Www.greenwala.com (an online green social network) is looking for crafty DIYers to share their repurposed project ideas with them for a future article. Might be a great way for people here to gain exposure -- here's the article link -- http://www.greenwala.com/community/blogs/all/1344-Creative-Crafters-Share-Details-About-Your-Repurposed-Fashion-Projects'''ALSO, www.greenwala.com has a few new crafty contests running, but one in particular is called "Choose To Reuse".It asks participants to photograph an original repurposed design of their own creation.Here are some examples of what other contestants have already submitted:1) vinyl record garden planters2) shower curtain turned into wearable "hoodie"3) old sink turned "hand-tiled bird bath"Take a look at the rest of the entries here and then gear yourself up to submit your own cool, repurposed design -- http://www.greenwala.com/greenwala_contests'''The most creative reuse will win a new HP Mini 110 XP Notebook and a Deskjet D2660 printer!Good luck and have fun!!

Topic by elizahleigh 9 years ago  |  last reply 9 years ago


Is there any way for a semi-skilled DIY-er to build a rooftop garden on a three car garage roof?? Answered

It's got a fairly low pitch, and a fairly new roof.  It's 20' x 30'-- much bigger than it looks in the photo.  I figure  That 600 sq ft is a lot of room to be just wasted, so I'd love to do something "green" with it.  Any suggestions and ideas would be so appreciated!  Thank you!

Question by crazypantsjones 9 years ago  |  last reply 9 years ago


how can i grow an avocado tree from a seedling? mine always die :(?

I can successfully get an avocado seed to sprout a small seedling, but when it grows about a foot or two, they always seem to wilt before im able to plant it. any suggestions?

Question by Smelven 9 years ago  |  last reply 8 years ago


Can I feed my red worms soybeans? Answered

My mom likes to make soybean milk (I hate it too). When she makes it there's that leftover guck that's in the machine (the machine catches it with a strainer). I believe the guck is soybean skin, I am wondering if my red worms in my worm composter can eat them. Please respond ASAP!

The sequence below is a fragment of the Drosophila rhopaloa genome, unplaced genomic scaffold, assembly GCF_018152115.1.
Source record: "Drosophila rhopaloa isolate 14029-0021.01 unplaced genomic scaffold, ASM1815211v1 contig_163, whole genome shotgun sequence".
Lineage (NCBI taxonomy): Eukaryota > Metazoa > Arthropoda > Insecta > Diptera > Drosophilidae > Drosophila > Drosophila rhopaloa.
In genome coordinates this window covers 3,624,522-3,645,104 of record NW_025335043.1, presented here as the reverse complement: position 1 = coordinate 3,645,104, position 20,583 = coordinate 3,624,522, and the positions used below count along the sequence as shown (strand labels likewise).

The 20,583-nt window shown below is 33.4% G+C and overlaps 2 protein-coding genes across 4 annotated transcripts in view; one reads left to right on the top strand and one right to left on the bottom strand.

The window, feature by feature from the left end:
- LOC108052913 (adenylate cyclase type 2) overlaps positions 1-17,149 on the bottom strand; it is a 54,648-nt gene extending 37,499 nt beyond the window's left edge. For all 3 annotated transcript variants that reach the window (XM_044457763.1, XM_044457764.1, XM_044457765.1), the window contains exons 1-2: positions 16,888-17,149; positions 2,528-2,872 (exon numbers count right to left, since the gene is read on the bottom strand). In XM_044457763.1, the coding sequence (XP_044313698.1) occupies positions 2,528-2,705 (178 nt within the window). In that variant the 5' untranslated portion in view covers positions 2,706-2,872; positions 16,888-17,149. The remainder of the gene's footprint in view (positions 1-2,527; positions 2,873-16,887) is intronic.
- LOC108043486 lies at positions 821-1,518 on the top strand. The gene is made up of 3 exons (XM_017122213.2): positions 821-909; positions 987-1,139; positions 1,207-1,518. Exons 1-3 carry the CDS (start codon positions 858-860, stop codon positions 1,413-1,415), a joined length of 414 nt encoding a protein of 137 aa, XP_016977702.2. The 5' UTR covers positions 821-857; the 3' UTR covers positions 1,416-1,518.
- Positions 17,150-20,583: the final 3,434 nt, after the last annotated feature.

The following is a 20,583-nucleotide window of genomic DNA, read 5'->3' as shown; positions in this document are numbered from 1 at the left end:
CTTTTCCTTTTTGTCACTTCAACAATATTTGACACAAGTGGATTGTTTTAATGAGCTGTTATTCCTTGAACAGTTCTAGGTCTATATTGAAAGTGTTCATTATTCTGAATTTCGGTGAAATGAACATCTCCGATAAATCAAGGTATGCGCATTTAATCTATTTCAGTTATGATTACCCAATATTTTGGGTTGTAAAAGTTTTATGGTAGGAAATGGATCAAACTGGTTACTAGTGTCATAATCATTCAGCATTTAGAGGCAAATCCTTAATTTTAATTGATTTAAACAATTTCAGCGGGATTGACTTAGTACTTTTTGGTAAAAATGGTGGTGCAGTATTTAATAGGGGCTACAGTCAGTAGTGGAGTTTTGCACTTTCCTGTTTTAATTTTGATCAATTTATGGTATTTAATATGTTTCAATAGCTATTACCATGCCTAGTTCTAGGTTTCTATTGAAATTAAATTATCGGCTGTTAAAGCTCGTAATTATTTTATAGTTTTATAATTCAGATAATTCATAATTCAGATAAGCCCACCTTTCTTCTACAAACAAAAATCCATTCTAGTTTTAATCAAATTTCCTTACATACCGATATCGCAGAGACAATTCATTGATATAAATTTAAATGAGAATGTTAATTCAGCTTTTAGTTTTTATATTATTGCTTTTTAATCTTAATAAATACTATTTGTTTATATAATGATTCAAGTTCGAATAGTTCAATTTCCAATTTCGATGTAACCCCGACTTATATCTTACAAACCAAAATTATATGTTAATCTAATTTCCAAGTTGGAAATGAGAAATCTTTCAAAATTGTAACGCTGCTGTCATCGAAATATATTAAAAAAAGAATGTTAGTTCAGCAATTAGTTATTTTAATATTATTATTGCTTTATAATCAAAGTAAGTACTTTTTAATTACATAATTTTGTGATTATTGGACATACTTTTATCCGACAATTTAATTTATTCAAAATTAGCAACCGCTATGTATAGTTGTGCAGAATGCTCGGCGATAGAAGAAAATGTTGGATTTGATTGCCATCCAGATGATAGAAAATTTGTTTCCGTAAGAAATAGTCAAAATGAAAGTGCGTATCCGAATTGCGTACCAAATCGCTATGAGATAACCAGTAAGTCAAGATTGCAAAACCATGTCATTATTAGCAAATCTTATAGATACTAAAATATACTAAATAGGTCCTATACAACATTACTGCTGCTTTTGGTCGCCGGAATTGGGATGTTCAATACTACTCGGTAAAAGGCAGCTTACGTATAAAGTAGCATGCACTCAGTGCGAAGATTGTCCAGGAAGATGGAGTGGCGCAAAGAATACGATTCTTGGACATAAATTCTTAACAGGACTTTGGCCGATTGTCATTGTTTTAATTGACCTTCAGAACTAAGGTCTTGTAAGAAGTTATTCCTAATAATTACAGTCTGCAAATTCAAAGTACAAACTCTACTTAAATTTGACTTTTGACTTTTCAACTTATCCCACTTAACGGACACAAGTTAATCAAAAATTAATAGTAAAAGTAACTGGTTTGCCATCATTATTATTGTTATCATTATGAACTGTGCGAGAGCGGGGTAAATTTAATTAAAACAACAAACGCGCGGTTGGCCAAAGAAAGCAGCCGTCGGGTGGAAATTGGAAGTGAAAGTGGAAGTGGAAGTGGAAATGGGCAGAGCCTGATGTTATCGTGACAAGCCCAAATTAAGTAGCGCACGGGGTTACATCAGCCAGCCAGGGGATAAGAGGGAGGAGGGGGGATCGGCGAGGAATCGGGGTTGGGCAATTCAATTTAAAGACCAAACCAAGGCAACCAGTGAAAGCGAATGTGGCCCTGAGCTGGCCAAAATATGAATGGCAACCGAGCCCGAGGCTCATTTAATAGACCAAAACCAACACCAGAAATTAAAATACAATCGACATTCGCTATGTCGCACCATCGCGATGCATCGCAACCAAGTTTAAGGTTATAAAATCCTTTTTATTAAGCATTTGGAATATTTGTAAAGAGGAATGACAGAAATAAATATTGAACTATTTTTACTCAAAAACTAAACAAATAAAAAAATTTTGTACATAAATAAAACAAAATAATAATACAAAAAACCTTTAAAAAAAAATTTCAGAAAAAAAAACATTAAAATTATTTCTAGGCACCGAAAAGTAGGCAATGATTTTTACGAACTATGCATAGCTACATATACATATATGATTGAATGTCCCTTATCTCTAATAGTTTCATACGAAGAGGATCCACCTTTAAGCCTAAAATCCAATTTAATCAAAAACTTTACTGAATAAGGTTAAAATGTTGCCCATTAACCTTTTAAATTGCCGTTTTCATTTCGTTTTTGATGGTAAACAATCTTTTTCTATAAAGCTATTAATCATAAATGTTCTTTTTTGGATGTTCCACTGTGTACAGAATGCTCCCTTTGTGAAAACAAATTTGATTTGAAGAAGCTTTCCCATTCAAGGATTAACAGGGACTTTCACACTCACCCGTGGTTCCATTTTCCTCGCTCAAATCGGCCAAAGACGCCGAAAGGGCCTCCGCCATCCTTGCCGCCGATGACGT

Question by Pizzapie500 9 years ago  |  last reply 9 years ago


What kind of light is the best for indoor gardening and what are the cheapest options? Answered

I have a small indoor seed starter/green house and it is standing in the warm part of the house (65-70 degrees). I would like to grow some herbs (rosemary, basil, majoram, thyme, oregano and start some lavenders for planting out later). I know it is difficult to start rosemary from seeds but the others should be fine. Which lights are the best ? Can I use an old Christmas light (white light not the one with many colors) How many hours of light is sufficient? Thank you

Question by SzilviaP 7 years ago  |  last reply 7 years ago


Eco buildings for free?

I'm organizing a community lead market garden project within Wales (UK) to help those most in need within our community. We have little to no money for this project as almost 90% of the volunteers are unemployed, privet funding for our project is hard to come by  we have only found about £400, so we are intending to use as much recycled stuff as we can. I really need plans for a con and tire or wattle cob storage shed/ shelter for myself and my volunteers to hide out in when the weather turns bad And also some plans for a soda/plastic bottle green house. If you can help please do as i've not done anything like this before!

Question by brambles market garden 4 years ago


Cricket Cage Setup